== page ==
Opinion: How schools can manage parental complaints

Opinion: How schools can manage parental complaints

As someone who worked in the management of parent complaints for more than a decade, I am well aware that parents’ demands and expectations of schools have significantly increased over the years. I sympathise with principals and schools staff who are feeling abused by some parents, and want to share my experience as the complaints ‘frontline’ manager for a system of 50 schools and almost 20,000 students.

When the Principal Health and Well-being Survey by Associate Professor Philip Riley of ACU, was released, the Council of Catholic School Parents along with the other NSW peak parent associations hosted a Collaboration Forum to open up a discussion about this important issue. When the then Education Minister, the Hon Adrian Piccoli, arrived to see the mix of educators, parents and bureaucrats in attendance he declared “this is where the magic happens”.

While it doesn’t necessarily take ‘magic’ to achieve good school/parent relationships, there are some practical measures that schools can implement for a more harmonious environment for staff and a welcoming environment for parents.

Times have changed and parents today are different for many reasons. Societal pressures on them to ensure their child’s success have skyrocketed, compounded by exorbitant house prices and a shrinking, more specialised job market. In addition to this, we know that mental health issues are on the rise, can affect some interactions that schools have with parents.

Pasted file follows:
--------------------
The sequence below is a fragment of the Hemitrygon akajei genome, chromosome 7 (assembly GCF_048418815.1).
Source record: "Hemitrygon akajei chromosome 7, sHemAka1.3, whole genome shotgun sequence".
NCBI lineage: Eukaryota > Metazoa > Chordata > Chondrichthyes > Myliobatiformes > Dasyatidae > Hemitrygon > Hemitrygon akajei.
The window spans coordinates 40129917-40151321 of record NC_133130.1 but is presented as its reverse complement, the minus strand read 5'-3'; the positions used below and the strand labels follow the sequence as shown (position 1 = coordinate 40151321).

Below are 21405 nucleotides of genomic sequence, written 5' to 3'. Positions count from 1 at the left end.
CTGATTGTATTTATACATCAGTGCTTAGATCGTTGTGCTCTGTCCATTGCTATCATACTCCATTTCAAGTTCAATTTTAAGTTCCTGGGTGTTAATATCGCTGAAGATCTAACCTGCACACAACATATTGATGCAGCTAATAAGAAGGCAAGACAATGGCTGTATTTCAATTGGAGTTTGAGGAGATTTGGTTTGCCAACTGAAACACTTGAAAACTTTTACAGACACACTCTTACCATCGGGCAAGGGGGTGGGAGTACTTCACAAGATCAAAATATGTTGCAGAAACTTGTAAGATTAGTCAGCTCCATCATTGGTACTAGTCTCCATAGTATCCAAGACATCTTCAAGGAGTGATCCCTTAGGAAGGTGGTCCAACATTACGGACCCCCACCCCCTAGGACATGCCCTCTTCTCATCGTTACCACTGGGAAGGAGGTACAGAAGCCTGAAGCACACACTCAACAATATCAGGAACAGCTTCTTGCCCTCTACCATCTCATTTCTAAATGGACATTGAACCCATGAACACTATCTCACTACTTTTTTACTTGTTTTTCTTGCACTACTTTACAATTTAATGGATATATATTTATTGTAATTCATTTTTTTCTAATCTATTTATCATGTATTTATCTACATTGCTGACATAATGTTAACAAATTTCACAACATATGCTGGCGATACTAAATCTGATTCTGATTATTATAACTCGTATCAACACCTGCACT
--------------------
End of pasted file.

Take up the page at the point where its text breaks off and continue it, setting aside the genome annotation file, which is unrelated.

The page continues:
Does this excuse the bad behaviour of some parents? Absolutely not! What it does point to however, is the need for each school or school system to have personnel trained in dispute resolution and complaints management. Justifiably, it is the duty of the principal to protect his/her staff and having a trained person to field complaints, will shield teachers from direct abuse. Often parents just need to let off a little steam and can then be steered back on to the path of reason once they have calmed down.

At the same time, it is the right of parents to advocate for their child. Children leave the warm nest of their homes to venture into large complex institutions where they themselves may be subjected to bullying, or unfair treatment. In dealing with parents over the years, I can’t say how many times I have heard them say “all I want is a fair go for my child”.

Having staff trained in dispute resolution and dedicated intermediaries in schools is an effective ‘circuit-breaker’. This is why the Council of Catholic School Parents works closely with tertiary institutes and school systems to provide training for pre-service and in-service teachers on parent engagement and dispute resolution.

Thanks to social media, parenting has become a competitive sport (cue ‘insta families’). This leaves parents highly stressed and looking for guidance and therefore presents an opportunity for schools to engage with parents by inviting guest speakers on parenting issues, circulating information in newsletters and reminding parents to act as role models for their children.

The relationship between parents and schools reaches far beyond that of a consumer/provider one as both are inextricably meshed in the joint venture of forming well-rounded, individuals. Therefore, new relationships need to be built that respect and accommodate the roles of parents and schools staff and it is up to schools to take the lead in this.

Linda McNeil is the Executive Director of the Council for Catholic School Parents and prior to that, she was the parent liaison and Resource Officer in the Maitland-Newcastle Diocese for 10 years.


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